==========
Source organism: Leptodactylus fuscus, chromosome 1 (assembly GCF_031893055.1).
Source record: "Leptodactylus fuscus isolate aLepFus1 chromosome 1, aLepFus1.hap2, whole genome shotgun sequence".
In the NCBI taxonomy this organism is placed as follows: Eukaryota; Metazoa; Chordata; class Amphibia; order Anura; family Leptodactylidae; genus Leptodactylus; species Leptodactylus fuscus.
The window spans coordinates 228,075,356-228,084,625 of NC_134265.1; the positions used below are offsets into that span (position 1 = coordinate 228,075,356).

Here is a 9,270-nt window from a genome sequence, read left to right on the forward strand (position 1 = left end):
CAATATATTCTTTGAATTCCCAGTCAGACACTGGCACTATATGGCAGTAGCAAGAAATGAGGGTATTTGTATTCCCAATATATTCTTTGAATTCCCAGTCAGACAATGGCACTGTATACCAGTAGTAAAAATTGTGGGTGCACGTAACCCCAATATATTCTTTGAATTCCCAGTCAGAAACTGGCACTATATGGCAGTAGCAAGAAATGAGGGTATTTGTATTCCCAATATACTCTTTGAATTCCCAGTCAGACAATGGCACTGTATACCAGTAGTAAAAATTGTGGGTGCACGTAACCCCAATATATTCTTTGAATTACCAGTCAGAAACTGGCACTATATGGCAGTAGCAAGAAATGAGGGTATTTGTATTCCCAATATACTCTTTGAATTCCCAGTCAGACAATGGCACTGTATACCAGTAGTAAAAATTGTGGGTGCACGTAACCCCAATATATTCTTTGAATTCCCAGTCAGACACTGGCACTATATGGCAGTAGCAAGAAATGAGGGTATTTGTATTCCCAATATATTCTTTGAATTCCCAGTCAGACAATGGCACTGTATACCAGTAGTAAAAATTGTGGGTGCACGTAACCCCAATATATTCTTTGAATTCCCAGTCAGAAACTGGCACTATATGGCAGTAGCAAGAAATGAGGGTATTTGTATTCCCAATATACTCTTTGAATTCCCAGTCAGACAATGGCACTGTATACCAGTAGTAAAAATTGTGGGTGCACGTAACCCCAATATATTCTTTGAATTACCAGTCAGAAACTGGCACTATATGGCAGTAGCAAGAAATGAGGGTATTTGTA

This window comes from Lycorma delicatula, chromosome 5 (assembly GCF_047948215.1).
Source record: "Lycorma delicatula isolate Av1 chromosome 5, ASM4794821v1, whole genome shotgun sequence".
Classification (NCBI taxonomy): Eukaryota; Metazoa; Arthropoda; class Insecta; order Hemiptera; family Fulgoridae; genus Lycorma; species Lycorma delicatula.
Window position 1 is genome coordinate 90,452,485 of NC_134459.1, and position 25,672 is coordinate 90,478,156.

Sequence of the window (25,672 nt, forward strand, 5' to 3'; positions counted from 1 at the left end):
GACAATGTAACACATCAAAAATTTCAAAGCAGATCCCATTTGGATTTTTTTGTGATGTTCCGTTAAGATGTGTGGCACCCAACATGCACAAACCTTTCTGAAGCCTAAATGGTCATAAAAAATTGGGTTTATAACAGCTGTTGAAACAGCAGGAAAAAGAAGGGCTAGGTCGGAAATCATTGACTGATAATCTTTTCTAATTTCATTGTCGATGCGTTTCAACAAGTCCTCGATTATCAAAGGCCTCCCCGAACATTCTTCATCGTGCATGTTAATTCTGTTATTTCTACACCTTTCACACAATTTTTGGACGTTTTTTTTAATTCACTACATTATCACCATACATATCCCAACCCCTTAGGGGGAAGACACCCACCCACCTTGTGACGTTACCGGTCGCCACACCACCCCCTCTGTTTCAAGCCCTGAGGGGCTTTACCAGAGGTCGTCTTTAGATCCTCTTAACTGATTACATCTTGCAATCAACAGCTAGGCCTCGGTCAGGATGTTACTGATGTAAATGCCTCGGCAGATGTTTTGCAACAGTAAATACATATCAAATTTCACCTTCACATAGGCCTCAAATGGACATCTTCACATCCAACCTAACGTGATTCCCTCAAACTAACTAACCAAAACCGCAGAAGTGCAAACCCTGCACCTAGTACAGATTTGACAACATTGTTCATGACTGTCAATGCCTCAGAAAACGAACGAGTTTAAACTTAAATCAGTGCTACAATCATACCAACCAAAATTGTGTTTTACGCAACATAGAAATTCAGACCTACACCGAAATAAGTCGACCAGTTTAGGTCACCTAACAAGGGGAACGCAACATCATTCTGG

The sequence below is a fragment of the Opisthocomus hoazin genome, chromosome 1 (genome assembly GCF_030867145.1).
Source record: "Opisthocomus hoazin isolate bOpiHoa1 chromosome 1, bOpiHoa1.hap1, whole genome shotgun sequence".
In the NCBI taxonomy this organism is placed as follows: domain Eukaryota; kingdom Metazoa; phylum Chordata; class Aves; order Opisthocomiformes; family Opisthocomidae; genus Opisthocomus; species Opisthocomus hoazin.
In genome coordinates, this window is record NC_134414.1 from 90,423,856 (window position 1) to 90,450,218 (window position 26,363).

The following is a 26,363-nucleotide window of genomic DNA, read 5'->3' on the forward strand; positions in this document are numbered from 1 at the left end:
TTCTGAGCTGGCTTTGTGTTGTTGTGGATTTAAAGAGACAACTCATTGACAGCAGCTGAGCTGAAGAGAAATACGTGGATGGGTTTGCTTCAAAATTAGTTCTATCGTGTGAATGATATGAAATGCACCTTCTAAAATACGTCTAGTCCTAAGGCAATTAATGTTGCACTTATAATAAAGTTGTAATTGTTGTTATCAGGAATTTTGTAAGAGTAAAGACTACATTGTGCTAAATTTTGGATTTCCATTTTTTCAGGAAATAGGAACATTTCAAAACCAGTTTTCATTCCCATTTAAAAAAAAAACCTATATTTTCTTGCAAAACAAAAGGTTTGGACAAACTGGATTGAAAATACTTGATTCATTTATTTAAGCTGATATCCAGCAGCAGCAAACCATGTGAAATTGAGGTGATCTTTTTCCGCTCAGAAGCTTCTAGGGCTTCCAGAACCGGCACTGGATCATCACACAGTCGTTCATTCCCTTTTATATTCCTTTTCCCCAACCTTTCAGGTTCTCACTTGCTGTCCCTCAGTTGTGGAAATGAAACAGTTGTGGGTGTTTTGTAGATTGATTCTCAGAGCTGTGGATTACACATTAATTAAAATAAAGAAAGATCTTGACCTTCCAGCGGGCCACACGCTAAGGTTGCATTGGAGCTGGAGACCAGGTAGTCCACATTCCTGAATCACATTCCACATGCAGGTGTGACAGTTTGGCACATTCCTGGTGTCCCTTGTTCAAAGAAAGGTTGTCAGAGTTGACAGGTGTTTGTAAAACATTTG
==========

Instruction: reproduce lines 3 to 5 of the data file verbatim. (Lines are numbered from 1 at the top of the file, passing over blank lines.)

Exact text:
In the NCBI taxonomy this organism is placed as follows: Eukaryota; Metazoa; Chordata; class Amphibia; order Anura; family Leptodactylidae; genus Leptodactylus; species Leptodactylus fuscus.
The window spans coordinates 228,075,356-228,084,625 of NC_134265.1; the positions used below are offsets into that span (position 1 = coordinate 228,075,356).

Here is a 9,270-nt window from a genome sequence, read left to right on the forward strand (position 1 = left end):